The Steelers were haunted last season with multiple injuries, and they don't get any bigger than losing the face of the franchise to what turned out to be a no contact injury. Those type injuries have been frequent this season across the league, with many blaming the abnormal off season training schedules and lack of a preseason. Whatever the reason, the results speak for themselves. Standout performers Devin Bush and Bud Dupree have both been lost for the season due to these type injuries.

Throw in pandemic protocol and a rash of injuries during the past three weeks of discontent and uncertainties, and the Steelers suddenly find themselves struggling to find cohesiveness and consistency. It's not hard to figure out the why, but much harder to figure out how to fix all that ails them.

Ben Roethlisberger is a 38 year old future Hall of Famer who happens to be one of the all time greats to ever play the position. This team will only go as far as he can lead them. His transformation from rambunctious gun slinger to cerebral tactician has been something to behold, and a change made out of necessity. Ben fully understands his body after 17 years in the NFL couldn't withstand the rigors of his previous playing style. He has made many admirable adjustments to his game, but even more alterations are needed moving forward.

The Steelers simply lack the talent necessary at the running back position, and the physicality along the offensive line as presently constructed, to be consistently effective running the football. Personnel changes and additions will be needed after the season before that will ever change, but the Steelers are a playoff team and improvements are needed immediately. The Steelers have three weeks to make adjustments.

Oftentimes the most effective adjustments are the simplest, going back to the basics so to speak. Being less predictable by adding multiple play designs from some suddenly stagnate personnel packages and formations would be a good place to start. Simply taking some snaps beneath center would be an easy way to open more of the playbook and add the threat of play action.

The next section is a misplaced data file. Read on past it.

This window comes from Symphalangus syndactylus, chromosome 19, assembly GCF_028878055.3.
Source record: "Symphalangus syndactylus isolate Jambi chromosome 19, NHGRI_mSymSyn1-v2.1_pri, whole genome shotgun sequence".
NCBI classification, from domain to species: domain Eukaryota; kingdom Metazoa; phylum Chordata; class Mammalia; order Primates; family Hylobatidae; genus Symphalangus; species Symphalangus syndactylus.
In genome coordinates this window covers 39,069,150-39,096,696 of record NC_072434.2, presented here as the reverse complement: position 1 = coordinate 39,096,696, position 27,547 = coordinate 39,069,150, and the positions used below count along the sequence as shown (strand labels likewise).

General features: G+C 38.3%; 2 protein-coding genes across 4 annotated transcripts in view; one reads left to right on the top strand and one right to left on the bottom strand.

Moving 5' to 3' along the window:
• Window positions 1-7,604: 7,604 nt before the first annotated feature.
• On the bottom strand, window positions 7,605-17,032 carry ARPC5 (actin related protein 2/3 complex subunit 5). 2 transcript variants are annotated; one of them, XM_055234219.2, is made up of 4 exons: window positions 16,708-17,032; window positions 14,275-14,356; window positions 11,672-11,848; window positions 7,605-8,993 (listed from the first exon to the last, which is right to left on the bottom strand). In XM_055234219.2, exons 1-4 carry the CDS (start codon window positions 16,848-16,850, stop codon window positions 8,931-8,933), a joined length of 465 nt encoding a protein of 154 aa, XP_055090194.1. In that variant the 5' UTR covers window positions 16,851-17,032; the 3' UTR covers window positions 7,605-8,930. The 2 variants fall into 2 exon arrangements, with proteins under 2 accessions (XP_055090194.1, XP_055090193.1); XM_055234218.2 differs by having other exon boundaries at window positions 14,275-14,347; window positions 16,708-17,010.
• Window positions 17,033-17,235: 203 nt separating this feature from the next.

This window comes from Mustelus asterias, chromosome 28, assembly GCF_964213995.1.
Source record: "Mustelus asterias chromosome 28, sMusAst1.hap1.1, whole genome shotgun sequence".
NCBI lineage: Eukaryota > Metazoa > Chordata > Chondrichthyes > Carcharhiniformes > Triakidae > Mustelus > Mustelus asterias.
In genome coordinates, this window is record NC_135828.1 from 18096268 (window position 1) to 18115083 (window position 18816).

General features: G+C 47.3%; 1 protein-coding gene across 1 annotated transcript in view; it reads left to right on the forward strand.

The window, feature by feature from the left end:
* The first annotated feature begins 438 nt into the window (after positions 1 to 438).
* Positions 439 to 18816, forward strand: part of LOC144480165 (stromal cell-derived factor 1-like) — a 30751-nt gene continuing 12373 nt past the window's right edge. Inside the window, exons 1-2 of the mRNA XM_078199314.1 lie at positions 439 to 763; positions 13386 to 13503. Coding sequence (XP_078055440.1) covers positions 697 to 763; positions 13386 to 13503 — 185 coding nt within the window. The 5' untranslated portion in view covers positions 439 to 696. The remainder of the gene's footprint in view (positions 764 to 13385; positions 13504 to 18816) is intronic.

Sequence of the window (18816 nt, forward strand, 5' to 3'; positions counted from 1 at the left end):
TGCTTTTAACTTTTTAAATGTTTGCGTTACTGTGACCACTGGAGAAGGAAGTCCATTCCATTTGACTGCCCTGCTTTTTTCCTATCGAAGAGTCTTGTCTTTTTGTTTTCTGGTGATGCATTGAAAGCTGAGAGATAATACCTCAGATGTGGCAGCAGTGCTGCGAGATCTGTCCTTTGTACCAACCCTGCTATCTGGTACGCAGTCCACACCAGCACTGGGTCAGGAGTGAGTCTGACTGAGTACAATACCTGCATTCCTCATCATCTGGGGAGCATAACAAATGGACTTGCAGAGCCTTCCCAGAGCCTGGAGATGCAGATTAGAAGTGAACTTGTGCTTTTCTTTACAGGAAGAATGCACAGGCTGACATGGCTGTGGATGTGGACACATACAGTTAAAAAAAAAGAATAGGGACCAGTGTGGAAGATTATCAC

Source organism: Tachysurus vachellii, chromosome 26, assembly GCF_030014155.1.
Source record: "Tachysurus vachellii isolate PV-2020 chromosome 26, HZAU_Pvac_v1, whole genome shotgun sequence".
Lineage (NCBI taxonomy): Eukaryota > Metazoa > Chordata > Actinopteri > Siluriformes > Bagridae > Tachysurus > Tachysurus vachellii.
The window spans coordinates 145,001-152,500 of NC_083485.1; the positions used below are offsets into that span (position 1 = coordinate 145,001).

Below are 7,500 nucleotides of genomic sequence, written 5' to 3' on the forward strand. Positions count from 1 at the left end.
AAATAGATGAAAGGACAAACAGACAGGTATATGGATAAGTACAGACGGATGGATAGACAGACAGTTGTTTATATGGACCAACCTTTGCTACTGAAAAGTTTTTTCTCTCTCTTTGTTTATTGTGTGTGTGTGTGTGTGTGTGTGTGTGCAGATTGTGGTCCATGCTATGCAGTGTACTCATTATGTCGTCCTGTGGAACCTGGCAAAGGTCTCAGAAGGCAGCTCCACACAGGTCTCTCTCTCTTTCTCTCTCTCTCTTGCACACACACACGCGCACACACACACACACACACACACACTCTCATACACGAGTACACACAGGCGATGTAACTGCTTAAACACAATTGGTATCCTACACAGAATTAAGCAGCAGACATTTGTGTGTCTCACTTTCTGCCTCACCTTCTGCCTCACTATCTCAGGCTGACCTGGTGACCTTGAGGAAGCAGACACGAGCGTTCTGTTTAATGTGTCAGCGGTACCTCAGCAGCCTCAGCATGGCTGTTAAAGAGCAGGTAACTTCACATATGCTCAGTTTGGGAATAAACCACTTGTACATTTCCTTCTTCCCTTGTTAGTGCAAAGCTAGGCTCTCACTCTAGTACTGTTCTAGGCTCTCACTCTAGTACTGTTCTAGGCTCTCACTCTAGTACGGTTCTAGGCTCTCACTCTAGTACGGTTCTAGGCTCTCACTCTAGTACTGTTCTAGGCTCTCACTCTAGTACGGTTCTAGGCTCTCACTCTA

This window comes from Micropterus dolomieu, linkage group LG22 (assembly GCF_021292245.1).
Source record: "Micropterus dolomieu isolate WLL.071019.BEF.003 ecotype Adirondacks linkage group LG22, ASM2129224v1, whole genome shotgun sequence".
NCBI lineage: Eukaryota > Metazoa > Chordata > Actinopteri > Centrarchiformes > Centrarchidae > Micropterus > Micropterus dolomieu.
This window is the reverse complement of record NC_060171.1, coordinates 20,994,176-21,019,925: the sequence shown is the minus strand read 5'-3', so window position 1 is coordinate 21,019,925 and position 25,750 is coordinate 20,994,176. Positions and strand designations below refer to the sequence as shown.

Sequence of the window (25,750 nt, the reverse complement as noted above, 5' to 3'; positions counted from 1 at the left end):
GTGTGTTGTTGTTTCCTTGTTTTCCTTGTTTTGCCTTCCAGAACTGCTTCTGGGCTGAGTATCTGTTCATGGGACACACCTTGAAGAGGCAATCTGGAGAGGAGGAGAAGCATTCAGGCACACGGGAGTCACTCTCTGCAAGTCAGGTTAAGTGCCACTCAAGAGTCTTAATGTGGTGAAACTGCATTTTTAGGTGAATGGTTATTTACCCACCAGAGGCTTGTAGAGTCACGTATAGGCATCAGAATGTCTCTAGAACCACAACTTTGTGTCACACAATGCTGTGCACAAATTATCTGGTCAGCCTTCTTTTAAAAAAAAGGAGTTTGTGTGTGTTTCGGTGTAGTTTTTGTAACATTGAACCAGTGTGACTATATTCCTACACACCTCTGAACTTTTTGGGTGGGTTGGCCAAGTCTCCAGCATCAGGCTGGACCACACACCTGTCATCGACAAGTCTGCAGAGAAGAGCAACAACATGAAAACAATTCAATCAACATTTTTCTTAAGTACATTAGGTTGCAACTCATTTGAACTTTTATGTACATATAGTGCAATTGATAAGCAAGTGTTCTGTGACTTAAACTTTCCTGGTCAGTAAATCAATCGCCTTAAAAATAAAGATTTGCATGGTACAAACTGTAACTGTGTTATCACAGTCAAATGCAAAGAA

This Steelers squad isn't going to suddenly morph into the rushing attack of bygone years, but they have to be able to run enough to keep opposing defenses honest. They have to find a way to get a yard when they absolutely have to get a yard. They have to show a renewed commitment to the running game in those short yardage situations, and a good place to start would be with the "want to" of the offensive line being on full display.

Ben Roethlisberger definitely gets frustrated handing the ball off and watching the running backs run into a brick wall of defenders for no gain or a loss. He prefers to not have to back pedal from center, or turn his back to the defense. All champions want the outcome of each play to be in their hands. Ben is no different. He might not be thrilled with all the adjustments needed for the Steelers to get their offense back on track, but I would be willing to bet he hates losing more than anything else.


Steelers stock currently free falling: Playoff momentum

The Steelers have done a great job getting all the newcomers and draft picks up to speed and worked into the rotations this season, often out of necessity. Seemingly every time the Steelers have been on the verge of taking their performances to the next level, to start firing on all cylinders so to speak, there have been scheduling changes due to COVID concerns not of their own making. Throw in the aforementioned injuries to key performers and a serious case of the dropsies from the receiving core, and the Steelers current two game losing streak isn't really that hard to understand.

The Steelers have lost their way at this point of the season, and lost any semblance of momentum right along with it. The Steelers qualified for the playoffs on Sunday despite the loss. That is always their first goal to start each season, but their final goal is so much bigger. The Steelers must utilize the final three games of the regular season to find their identity and a return to their winning ways.